Monrovia’s blind beg at intersections, but see better than the leaders in big jeeps with eyes.

Be it a snapshot or the cinematic view, it neither feels nor looks good. Citizens and donors have despaired over corruption. Recycling technologies have combined with steep price drops in Liberia’s traditional exports to cancel investments in risky frontier markets. Iron ore and rubber aren’t easy options anymore. Last week Liberia’s oil company sang the national mismanagement anthem and went belly-up. Agriculture, Education and Energy languish behind, and Ebola arrived to offset the Sirleaf Economy and Development Era in blinking red lights. In the 2018 wings there’s an oversupply of candidates-without-leadership-ability towing huge deficits of viable plans.

Is Liberia a riddle, wrapped in a mystery, inside an enigma?

Why do we get generalized pessimism and national inertia after debt-relief, record-breaking budget supports and Foreign Direct Investments, unprecedented international goodwill and Sirleaf’s scintillating prize collections on the global stage? Are Liberia’s problems more intractable than those of her advancing African sister states? They are not. Aren’t there enlightened catalogs of new laws? There are. Doesn’t our democracy possess the commissions and tools to check transparency and sustain accountability? It does. Hasn’t ‘Democracy’ endowed Liberia’s leaders with more expansive appetites for their own interests over their electors? It has.

How did we get so far up the wrong road?

Mrs. Sirleaf changed how Liberia is perceived in the world, and has made quantifiable achievements in important sectors. They pale, however, when compared to other Liberian Presidents with whom Mrs. Sirleaf worked, and then successfully undermined. Sure, Liberia now is better than war, more repaved roads, running water and Electricity. But like Sisyphus she has accomplished far less with much more. That is the crux of our national frustrations. Where subversion catapulted Mrs. Sirleaf to the top of the greasy pole, it has proven more effective in undoing than a tool for getting things done.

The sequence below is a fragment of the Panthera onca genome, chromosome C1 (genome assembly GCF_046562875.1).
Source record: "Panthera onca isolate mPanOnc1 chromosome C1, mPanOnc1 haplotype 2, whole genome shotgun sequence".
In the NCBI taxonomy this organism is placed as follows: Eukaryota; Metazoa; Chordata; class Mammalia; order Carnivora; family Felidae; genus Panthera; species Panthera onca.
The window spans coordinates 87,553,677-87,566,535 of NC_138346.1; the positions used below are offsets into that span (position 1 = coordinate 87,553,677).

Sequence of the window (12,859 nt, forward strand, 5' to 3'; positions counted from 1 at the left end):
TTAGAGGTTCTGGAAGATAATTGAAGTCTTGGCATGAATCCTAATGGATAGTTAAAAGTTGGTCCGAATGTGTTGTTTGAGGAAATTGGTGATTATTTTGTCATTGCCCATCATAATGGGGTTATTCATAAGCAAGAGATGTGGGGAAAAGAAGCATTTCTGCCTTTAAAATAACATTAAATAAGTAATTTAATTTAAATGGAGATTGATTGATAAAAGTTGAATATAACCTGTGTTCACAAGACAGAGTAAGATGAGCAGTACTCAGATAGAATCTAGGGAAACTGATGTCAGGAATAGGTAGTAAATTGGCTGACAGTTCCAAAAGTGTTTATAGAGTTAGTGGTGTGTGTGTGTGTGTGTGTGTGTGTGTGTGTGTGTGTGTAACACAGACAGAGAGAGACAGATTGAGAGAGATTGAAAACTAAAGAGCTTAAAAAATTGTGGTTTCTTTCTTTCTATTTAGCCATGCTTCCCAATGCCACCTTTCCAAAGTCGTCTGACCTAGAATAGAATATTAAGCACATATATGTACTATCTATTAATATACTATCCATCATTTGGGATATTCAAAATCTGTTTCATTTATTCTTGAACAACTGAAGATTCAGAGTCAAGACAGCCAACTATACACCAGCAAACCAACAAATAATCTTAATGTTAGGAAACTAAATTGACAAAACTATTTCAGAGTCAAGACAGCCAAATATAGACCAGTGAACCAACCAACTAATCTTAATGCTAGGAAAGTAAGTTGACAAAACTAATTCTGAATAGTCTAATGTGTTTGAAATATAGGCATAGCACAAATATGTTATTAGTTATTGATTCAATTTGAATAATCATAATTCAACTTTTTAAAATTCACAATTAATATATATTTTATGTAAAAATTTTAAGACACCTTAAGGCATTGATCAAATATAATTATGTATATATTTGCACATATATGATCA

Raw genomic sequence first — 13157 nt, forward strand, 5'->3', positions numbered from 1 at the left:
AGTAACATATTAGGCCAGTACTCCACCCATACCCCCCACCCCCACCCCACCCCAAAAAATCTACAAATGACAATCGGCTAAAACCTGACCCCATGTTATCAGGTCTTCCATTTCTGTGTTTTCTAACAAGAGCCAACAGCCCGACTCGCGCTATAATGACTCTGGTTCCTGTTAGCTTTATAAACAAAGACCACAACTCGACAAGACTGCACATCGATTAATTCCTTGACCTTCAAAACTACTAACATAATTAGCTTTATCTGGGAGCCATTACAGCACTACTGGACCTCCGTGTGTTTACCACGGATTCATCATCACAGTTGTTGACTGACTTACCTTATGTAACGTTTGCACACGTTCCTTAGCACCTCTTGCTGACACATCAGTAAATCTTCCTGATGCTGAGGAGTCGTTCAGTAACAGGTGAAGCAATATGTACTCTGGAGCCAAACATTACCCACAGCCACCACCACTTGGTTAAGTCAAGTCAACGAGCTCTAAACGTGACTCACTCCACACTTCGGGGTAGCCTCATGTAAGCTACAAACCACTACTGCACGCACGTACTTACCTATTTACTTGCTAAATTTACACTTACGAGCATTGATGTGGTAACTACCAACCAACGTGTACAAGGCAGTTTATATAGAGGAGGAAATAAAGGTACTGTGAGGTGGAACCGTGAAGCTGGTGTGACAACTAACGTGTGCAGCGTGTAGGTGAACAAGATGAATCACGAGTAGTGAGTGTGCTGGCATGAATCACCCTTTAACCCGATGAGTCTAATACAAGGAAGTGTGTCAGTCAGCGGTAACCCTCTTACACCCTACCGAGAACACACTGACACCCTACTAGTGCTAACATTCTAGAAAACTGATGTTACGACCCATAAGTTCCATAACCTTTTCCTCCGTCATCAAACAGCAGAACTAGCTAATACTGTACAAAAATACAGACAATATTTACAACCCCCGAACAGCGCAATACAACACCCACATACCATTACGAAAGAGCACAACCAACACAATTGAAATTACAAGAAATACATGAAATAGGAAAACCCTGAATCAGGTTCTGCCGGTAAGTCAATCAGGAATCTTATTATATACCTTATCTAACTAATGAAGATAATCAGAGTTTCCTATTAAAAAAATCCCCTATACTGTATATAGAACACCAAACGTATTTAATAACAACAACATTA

The buck doesn’t stop at the president’s desk alone.

Enter the ‘Good Governance’ remedy of one size fits all for failed states. It’s more about appearance and process than results. The legal and administrative frameworks for checks and balances are in place. So is decentralization. We have Civil Societies and NGOs for everything, and there’s a free-wheeling media landscape. ‘Good Governance’ also got us to HIPC completion and debt relief, and the resource commitment of International Donor Communities. Yet, corruption flies vampire high, students flunk exams en masse, rape ravages unabated, most food items are imported, healthcare barely exists, the DV youth and brain drain continues, and impunity persists at all levels of the society. We have the highest per capita energy cost on earth! Can it really be true that Governance Reform leads to rapid social and economic inclusion and development? Or, has it led us away from real solutions to our citizens’ most pressing problems? Where are the products of reform? Why do we need more time for Governance solutions to work? Wasn’t this why Ebola caught Liberia naked with its Development shirt off and its healthcare pants down?

Jump outside the box.

It’s cultural. That’s Liberia’s problem. Good Governance has no solutions for that. We live in a crisis of inverted values which poisons everything. We have a decrepit, disjointed culture which exalts unthinking imitation over native creativity, laziness in place of hard work, lies over truth, social hatreds over one-country unity, foreigners over Nationals, crooks and murderers above Samaritans, loud aggressive talking before solemn thought, and breezy shows above concrete substance. There’s reward and celebration for deviance and perpetrators of industrial crimes.

Liberia’s people are its most valuable resource. And the solutions to our problems are less in Governance fixes with statistical benchmarks than they are in direct, rubber-meeting-the road investments in the people. It’s about productivity and priority, and we need an urgent rethink about Food, Homes, Schools, Genuine Peace and Security in the land. There are no substitutes for Boldness, Leadership, Patriotism and a National Plan.

The good is not the enemy of the perfect. Ebola’s onslaught united us into one ferocious fighting family. Despite our shortcomings and Leaders in big jeeps, there’s resilience, talent and heroism in Liberia’s blind who’ve survived decades of bad choices by fake politicians making false plans. But in Liberia it’s the street-working blind that deserve the right of way.

The blind have less complicated needs and clearer vision than the big jeeps with eyes.


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